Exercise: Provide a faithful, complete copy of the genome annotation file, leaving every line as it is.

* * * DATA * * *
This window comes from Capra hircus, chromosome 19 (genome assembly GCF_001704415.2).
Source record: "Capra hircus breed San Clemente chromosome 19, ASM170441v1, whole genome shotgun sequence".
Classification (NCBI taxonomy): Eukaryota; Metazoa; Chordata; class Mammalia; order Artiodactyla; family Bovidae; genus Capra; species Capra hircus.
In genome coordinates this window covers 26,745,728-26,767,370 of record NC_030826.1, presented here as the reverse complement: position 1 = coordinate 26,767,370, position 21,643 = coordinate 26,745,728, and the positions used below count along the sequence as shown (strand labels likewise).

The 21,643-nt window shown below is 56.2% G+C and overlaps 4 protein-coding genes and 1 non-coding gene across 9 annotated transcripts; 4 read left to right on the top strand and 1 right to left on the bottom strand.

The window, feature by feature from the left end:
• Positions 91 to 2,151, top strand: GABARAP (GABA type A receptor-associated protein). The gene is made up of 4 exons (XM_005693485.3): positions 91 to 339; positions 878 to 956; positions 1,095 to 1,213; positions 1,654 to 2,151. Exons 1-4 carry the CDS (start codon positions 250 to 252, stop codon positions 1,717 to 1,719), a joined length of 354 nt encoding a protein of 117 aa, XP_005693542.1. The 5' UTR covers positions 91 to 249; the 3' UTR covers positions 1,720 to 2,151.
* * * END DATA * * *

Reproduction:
This window comes from Capra hircus, chromosome 19 (genome assembly GCF_001704415.2).
Source record: "Capra hircus breed San Clemente chromosome 19, ASM170441v1, whole genome shotgun sequence".
Classification (NCBI taxonomy): Eukaryota; Metazoa; Chordata; class Mammalia; order Artiodactyla; family Bovidae; genus Capra; species Capra hircus.
In genome coordinates this window covers 26,745,728-26,767,370 of record NC_030826.1, presented here as the reverse complement: position 1 = coordinate 26,767,370, position 21,643 = coordinate 26,745,728, and the positions used below count along the sequence as shown (strand labels likewise).

The 21,643-nt window shown below is 56.2% G+C and overlaps 4 protein-coding genes and 1 non-coding gene across 9 annotated transcripts; 4 read left to right on the top strand and 1 right to left on the bottom strand.

The window, feature by feature from the left end:
• Positions 91 to 2,151, top strand: GABARAP (GABA type A receptor-associated protein). The gene is made up of 4 exons (XM_005693485.3): positions 91 to 339; positions 878 to 956; positions 1,095 to 1,213; positions 1,654 to 2,151. Exons 1-4 carry the CDS (start codon positions 250 to 252, stop codon positions 1,717 to 1,719), a joined length of 354 nt encoding a protein of 117 aa, XP_005693542.1. The 5' UTR covers positions 91 to 249; the 3' UTR covers positions 1,720 to 2,151.